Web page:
When you shop in the grocery store, do you reach to the back of the dairy section to find milk with the longest ‘best by’ date? If you’re like many of us, you probably check dates and make sure your family is getting the freshest product on the shelf. Shopping for horse feed is a little different but with a little practice, you will be able to find the freshest feed for your horses.
Manufacturers are not required to put a ‘best by’ date on horse feed. So how do we know if this feed is still “good” and safe for our equine companion or athlete?
They may not have a ‘best by’ date, but all feed manufacturers must have a ‘date of manufacture’ on their bags or tags. This is a federal requirement and gives you valuable insight as to how “fresh” the bag of feed is. The manufacture date may be in different formats and it may be in different places on the bag or tag.
Some manufacturers will print the date codes on the back, lower part of their bags in a simple date format such as: 09072017 representing September 7, 2017.
Others will print their date codes directly on the feed tag using a day-month-year format 18OCT13 or October 18, 2013.
There are still a few feed manufacturers who use what’s called a Julian date. The Julian date code is first represented by the year, so for 2014, there would be a 4. The next 3 numbers will represent the “day of the year”. January 1st is labeled as 001 and for December, 31st, you would see 365. A quick “google” search should help you find a current Julian date calendar.
If you’ve looked for the date code and cannot find one that is immediately recognizable, ask the store clerk to help you. An alternative is to call the manufacturer directly and ask them where the date code is and how to read it.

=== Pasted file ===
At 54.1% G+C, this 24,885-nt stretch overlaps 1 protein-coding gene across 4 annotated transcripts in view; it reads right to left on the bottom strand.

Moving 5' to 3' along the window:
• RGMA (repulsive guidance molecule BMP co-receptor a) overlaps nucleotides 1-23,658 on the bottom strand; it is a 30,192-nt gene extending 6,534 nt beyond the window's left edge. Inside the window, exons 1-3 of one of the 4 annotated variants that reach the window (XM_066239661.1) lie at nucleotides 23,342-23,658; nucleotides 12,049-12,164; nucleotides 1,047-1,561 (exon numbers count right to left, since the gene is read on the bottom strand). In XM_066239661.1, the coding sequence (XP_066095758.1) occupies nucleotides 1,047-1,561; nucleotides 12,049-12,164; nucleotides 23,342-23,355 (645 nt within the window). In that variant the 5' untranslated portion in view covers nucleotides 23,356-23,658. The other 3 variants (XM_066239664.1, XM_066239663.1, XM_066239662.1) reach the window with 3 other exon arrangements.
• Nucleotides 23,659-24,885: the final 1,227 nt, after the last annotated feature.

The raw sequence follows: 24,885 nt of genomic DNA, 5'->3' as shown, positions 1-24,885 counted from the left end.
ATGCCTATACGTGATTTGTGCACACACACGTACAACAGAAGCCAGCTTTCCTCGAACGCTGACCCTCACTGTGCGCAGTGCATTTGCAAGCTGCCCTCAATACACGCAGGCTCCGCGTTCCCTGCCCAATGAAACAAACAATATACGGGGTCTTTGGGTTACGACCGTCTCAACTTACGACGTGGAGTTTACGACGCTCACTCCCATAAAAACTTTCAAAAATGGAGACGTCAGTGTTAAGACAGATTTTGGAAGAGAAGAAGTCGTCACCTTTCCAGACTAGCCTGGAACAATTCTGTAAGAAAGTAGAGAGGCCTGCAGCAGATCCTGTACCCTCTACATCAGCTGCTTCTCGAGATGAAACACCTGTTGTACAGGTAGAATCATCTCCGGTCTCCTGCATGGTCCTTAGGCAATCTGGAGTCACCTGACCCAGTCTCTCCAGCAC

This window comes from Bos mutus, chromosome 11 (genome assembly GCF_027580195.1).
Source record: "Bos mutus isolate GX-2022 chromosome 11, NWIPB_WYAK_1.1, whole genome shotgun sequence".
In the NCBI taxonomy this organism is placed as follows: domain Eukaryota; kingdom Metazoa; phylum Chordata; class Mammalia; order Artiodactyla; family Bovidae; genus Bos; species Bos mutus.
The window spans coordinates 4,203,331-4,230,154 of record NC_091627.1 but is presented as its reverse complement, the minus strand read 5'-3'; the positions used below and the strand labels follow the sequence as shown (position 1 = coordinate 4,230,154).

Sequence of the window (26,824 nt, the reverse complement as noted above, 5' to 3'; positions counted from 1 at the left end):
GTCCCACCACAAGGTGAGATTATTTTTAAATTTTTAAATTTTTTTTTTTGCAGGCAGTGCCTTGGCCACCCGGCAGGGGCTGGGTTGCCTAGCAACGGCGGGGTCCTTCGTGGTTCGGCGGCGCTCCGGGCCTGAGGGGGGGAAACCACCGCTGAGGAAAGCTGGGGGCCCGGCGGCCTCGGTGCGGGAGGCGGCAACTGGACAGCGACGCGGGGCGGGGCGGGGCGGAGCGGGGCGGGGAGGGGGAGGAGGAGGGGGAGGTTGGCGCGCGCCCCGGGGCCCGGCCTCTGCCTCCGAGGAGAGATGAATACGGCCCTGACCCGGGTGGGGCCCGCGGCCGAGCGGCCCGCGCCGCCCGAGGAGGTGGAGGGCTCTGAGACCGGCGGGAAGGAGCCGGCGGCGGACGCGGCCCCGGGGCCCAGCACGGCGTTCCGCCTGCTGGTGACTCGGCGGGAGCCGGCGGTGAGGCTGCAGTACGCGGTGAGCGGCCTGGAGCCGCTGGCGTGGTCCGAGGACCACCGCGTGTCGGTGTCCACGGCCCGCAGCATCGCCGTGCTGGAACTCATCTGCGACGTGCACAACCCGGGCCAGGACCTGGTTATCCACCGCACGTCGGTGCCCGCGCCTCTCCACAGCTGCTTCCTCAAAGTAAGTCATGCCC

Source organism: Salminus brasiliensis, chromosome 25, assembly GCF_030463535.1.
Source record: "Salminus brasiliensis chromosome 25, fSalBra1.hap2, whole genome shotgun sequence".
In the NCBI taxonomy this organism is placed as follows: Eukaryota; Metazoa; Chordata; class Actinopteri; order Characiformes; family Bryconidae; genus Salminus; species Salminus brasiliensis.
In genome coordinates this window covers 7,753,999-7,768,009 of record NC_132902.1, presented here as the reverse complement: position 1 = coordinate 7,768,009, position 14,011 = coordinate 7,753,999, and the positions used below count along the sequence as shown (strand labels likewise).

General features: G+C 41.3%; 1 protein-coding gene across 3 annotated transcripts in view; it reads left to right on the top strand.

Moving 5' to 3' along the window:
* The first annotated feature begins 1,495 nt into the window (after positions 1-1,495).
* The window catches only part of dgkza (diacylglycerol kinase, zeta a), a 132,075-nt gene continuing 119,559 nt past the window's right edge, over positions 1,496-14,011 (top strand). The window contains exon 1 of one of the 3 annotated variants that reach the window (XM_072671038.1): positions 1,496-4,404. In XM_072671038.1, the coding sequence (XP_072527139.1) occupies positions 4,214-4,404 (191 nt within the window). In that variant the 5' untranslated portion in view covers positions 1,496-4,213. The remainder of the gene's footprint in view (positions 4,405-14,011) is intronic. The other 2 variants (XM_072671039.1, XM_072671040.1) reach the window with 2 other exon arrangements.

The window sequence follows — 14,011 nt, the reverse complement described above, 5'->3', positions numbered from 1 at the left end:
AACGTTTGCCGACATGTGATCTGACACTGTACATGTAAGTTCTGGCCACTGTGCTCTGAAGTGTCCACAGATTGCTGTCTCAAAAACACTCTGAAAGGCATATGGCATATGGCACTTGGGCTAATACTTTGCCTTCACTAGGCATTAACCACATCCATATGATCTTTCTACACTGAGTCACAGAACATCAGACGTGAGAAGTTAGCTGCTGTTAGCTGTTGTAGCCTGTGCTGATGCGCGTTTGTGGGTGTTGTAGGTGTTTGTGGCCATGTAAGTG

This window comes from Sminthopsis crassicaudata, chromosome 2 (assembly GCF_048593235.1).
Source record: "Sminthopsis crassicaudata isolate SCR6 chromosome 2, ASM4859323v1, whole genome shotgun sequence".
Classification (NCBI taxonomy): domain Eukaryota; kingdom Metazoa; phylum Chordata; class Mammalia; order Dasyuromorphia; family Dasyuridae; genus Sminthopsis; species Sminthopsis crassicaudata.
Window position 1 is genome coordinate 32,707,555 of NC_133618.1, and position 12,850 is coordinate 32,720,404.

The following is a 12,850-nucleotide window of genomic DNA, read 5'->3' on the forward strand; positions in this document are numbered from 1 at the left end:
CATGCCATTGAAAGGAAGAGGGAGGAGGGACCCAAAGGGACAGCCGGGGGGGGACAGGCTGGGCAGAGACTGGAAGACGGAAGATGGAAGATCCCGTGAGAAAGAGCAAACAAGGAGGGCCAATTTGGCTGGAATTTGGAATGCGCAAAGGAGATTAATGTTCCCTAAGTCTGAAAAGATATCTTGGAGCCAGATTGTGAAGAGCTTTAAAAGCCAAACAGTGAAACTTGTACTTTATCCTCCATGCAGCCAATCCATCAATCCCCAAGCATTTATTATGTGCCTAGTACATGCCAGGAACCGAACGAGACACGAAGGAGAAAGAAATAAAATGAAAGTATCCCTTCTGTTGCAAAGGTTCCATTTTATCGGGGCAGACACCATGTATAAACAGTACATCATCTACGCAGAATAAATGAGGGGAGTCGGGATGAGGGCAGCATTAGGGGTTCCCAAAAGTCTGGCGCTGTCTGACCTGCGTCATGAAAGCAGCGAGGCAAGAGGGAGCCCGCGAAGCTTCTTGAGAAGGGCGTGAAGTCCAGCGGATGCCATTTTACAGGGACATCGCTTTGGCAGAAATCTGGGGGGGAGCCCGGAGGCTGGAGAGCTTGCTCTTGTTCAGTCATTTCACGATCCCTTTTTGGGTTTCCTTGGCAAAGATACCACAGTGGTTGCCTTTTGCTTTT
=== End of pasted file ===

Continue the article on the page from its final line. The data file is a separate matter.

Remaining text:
How Old Is Too Old?
Generally, it will take 6 to 9 months for degradable ingredients like vitamins to diminish below guarantees, but for best quality, feed should be used well before that time. For optimum freshness and palatability, we recommend feed be used within 60 to 90 days from the ‘date of manufacture’ to avoid problems such as drying out, mold or insect infestation. These dates may have some variability based on the type of horse feed and where you live and the time of the year. For example, a pelleted feed can have a longer “use by date” due to the higher temperatures in which they were pelleted. Additionally lower fat feeds can have a slightly extended “use by date” too. Feeds will also stay fresher typically in cooler weather and when kept in a climate controlled environment. During the hot/humid summer months, feeds may become moldy if stored too long. We recommend feeding products as close to the manufacture date as possible – during these months, ideally 30-60 days.
When purchasing feed, select bags that look nice; avoid dirty, ripped or torn bags.
Never feed moldy or insect infested feed to horses and never store your horse feed near “medicated” feeds designed for other animals.